February 27, 2024


Tomorrow, the District Court of NSW will hold a hearing to decide the amount Qantas will be fined in landmark penalties for the unlawful stand down of Theo Seremetidis, a former health and safety representative, who raised concerns about worker safety amid the COVID-19 pandemic.

This criminal prosecution is a first of its kind and follows charges laid by the NSW safety regulator over the targeting and standing down of a trained Health and Safety Representative acting within his functions under the Work Health and Safety Act.

In February 2020, Mr Seremetidis was stood down by Qantas for a year after he gave a direction to workers to cease unsafe work.

At the time the direction was given, workers were being made to clean planes arriving from pandemic hotspots in China without adequate personal protective equipment, Covid-safe training, or disinfectant – just water and one rag to clean multiple tray tables. These conditions were confirmed by a SafeWork inspection shortly after Mr Seremetidis was stood down.

The verdict is a watershed moment in Australia’s labour history, marking the first instance where a major airline has faced criminal prosecution for violations of workplace safety regulations.

This sets a precedent for holding corporations accountable and sends a powerful message about the importance of ensuring the safety and well-being of workers across all industries.

TWU NSW/QLD State Secretary Richard Olsen said Mr Seremetidis’s case highlighted the responsibility corporations bear in upholding workplace safety standards, especially amid crises like the COVID-19 pandemic.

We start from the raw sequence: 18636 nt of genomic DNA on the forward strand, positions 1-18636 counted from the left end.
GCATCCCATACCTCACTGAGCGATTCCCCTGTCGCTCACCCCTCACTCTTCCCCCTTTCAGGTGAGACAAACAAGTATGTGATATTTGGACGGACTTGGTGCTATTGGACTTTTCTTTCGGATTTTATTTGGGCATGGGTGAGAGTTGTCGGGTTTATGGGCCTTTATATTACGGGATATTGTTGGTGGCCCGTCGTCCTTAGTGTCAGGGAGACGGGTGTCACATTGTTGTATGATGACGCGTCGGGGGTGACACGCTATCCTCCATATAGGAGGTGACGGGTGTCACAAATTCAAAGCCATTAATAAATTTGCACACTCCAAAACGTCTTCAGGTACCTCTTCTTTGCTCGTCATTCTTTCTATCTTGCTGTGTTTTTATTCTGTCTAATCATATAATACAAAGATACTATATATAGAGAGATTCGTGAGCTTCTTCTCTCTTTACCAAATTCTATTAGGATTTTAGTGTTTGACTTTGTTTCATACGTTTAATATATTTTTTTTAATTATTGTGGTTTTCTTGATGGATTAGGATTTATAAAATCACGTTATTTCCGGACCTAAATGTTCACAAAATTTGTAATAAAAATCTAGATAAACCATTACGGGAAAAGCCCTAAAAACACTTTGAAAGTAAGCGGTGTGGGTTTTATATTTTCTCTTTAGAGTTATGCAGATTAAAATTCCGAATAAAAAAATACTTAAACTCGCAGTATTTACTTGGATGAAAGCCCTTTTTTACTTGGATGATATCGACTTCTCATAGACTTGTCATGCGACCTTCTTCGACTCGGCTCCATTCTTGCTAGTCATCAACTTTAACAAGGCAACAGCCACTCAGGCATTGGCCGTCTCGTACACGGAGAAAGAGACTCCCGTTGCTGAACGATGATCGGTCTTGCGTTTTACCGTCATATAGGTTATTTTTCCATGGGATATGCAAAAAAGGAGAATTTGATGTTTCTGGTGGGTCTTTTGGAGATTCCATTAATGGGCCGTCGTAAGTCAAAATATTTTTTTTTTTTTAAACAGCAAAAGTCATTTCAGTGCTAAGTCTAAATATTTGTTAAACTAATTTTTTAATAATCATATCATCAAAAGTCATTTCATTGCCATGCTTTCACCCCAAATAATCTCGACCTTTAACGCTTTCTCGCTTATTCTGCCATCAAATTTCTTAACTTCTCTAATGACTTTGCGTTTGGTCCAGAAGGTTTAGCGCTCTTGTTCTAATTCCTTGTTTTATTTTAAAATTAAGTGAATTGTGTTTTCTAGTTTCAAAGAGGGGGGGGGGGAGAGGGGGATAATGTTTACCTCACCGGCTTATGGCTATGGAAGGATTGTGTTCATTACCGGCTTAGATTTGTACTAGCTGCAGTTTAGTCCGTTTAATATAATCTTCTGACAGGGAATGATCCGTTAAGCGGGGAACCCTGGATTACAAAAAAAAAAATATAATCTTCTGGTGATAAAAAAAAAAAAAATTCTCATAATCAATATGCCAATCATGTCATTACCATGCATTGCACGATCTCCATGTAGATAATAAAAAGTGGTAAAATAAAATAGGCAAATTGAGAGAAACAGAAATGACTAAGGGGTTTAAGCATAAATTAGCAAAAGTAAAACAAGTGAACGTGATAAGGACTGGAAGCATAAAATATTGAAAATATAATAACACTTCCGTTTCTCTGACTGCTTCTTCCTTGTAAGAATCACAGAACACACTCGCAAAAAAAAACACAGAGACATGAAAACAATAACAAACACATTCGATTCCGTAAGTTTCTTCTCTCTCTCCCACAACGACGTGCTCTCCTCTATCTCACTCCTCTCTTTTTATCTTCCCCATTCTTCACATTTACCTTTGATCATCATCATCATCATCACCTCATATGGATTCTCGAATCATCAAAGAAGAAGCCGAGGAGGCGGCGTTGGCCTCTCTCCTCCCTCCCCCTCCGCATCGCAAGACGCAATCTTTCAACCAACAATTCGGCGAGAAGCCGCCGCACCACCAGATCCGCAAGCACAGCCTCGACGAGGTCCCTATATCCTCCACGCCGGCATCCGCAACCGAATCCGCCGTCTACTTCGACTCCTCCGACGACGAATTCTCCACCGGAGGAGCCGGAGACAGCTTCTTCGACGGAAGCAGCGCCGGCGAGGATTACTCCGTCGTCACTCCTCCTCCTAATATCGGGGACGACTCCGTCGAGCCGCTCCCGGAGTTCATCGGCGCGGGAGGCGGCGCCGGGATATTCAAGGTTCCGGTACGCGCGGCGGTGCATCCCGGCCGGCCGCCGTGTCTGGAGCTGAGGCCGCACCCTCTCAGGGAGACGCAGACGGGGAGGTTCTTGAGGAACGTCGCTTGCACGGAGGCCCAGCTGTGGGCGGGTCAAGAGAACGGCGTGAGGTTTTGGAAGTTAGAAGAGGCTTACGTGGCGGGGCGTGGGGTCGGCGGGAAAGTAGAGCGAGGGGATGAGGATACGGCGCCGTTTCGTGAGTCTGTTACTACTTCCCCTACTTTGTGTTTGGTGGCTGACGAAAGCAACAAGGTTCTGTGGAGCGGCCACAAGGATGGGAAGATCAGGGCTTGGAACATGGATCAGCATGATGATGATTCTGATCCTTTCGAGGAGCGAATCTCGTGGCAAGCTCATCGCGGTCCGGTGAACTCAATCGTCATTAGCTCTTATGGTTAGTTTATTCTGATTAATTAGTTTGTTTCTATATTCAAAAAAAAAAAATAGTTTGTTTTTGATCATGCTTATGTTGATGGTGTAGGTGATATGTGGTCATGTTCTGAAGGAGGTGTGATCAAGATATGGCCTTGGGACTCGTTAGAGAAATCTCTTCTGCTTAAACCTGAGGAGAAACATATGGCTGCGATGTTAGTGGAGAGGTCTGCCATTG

“Whatever the outcome, Theo is a hero who stood up for the safety of his workmates, and then stood up against Qantas when the airline illegally stood him down.”

“Although Qantas has often acted like it is untouchable, no company is above the law when it comes to safeguarding the health and well-being of its employees. It’s a reminder that corporations must adhere to the highest standards of safety protocols, without compromise.”

TWU National Secretary Michael Kaine said while this may be a first of its kind prosecution brought by a brave worker, it’s far from the airline’s first offence.

“We know Qantas has historically had a large budget for fighting legal cases – it’s part and parcel of a business model that exploits loopholes and ignores the law.

“With up to $1 million in penalties for standing down Theo, upcoming compensation and penalty hearings for 1700 illegally sacked workers, an ACCC prosecution and a class action ahead, Qantas can’t keep writing off legal bills as a cost of doing business – despite making an eye-watering $3.72 billion underlying profit in just 18 months.”

“We need to see a complete cultural shift at Qantas and a Safe and Secure Skies Commission to restore balance, fairness and stability to our essential aviation industry.”

Join the TWU today

Transport workers are fighting for a fairer, safer industry. Join them today and secure your future.

Join Today